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Is aged pu-erh always of premium quality?

The answer is not necessarily. I have always assimilated this to wines. A good premium wine as we know can have aging potential due to the bio-chemical changes that naturally occur. A low quality wine can only turn into vinegar.

The sample principle applies to Pu-erh tea. Like all classes of Chinese teas, Pu-erh tea has many quality grade depending the plantation where the leaves are harvested, tea making skills of the processors and storage etc.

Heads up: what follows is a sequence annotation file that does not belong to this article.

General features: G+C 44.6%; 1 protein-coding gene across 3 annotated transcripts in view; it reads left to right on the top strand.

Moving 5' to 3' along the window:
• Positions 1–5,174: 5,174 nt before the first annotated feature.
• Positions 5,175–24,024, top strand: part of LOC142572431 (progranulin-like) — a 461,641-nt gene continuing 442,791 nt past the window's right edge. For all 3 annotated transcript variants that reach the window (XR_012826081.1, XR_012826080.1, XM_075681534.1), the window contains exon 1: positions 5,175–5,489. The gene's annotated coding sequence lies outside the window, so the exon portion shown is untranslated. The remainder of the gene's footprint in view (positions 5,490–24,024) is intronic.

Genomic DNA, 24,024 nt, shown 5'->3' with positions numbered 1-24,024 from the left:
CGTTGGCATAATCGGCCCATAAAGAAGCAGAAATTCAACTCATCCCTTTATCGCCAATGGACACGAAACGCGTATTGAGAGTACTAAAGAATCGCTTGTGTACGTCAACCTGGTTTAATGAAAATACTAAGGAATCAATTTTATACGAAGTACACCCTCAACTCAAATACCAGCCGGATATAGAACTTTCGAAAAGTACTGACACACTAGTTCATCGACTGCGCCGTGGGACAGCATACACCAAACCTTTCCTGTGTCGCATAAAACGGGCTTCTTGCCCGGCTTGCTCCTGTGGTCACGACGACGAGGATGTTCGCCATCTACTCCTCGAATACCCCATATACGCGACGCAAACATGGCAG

The changes of a premium Pu-erh tea with age include:

  1. Reduction of the rough texture caused by the raw and big new leaves – from rough to mellowing
  2. Yielding a unique pu-erh aroma and flavour, described as earthy and woody, yet not muddy with a trace of fruit or nut flavour depending on the variety
  3. Tea brew colour gradually turn darker into bright amber

A few hints:

  1. A raw pu-erh has better aging value than a ripened pu-erh
  2. Compressed form of Pu-erh tea, should it be cake, brick or Tuo-Cha, facilitate the post-fermentation
  3. A raw pu-erh will not turn into a ripened Pu-erh with time (misconception)
  4. There is no maximum time for aging, but it is generally believed a tea should be consumed within the 20-30 years of its production
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